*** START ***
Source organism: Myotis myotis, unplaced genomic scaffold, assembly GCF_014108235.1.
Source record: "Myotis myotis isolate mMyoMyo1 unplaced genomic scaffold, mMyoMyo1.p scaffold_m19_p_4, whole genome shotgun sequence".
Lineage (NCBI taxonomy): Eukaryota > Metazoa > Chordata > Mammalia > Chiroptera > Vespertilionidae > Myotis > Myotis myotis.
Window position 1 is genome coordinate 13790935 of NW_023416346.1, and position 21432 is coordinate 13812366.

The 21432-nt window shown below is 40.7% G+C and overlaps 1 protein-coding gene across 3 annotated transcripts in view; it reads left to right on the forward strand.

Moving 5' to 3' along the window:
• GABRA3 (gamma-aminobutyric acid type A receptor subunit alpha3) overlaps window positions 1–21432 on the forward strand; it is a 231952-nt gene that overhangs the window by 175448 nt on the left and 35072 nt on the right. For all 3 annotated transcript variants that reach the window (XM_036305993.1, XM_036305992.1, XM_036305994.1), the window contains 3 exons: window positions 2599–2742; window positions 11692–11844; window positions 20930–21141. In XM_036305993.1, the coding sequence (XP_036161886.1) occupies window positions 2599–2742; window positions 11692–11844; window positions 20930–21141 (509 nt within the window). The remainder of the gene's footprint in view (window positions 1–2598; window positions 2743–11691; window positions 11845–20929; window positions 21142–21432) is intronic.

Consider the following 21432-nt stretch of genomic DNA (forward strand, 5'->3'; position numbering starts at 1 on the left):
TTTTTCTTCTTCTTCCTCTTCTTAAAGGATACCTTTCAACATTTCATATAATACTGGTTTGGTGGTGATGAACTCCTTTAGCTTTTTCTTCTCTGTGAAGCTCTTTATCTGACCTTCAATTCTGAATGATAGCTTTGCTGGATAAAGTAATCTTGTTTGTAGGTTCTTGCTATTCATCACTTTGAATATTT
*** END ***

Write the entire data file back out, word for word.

Source organism: Myotis myotis, unplaced genomic scaffold, assembly GCF_014108235.1.
Source record: "Myotis myotis isolate mMyoMyo1 unplaced genomic scaffold, mMyoMyo1.p scaffold_m19_p_4, whole genome shotgun sequence".
Lineage (NCBI taxonomy): Eukaryota > Metazoa > Chordata > Mammalia > Chiroptera > Vespertilionidae > Myotis > Myotis myotis.
Window position 1 is genome coordinate 13790935 of NW_023416346.1, and position 21432 is coordinate 13812366.

The 21432-nt window shown below is 40.7% G+C and overlaps 1 protein-coding gene across 3 annotated transcripts in view; it reads left to right on the forward strand.

Moving 5' to 3' along the window:
• GABRA3 (gamma-aminobutyric acid type A receptor subunit alpha3) overlaps window positions 1–21432 on the forward strand; it is a 231952-nt gene that overhangs the window by 175448 nt on the left and 35072 nt on the right. For all 3 annotated transcript variants that reach the window (XM_036305993.1, XM_036305992.1, XM_036305994.1), the window contains 3 exons: window positions 2599–2742; window positions 11692–11844; window positions 20930–21141. In XM_036305993.1, the coding sequence (XP_036161886.1) occupies window positions 2599–2742; window positions 11692–11844; window positions 20930–21141 (509 nt within the window). The remainder of the gene's footprint in view (window positions 1–2598; window positions 2743–11691; window positions 11845–20929; window positions 21142–21432) is intronic.

Consider the following 21432-nt stretch of genomic DNA (forward strand, 5'->3'; position numbering starts at 1 on the left):
TTTTTCTTCTTCTTCCTCTTCTTAAAGGATACCTTTCAACATTTCATATAATACTGGTTTGGTGGTGATGAACTCCTTTAGCTTTTTCTTCTCTGTGAAGCTCTTTATCTGACCTTCAATTCTGAATGATAGCTTTGCTGGATAAAGTAATCTTGTTTGTAGGTTCTTGCTATTCATCACTTTGAATATTT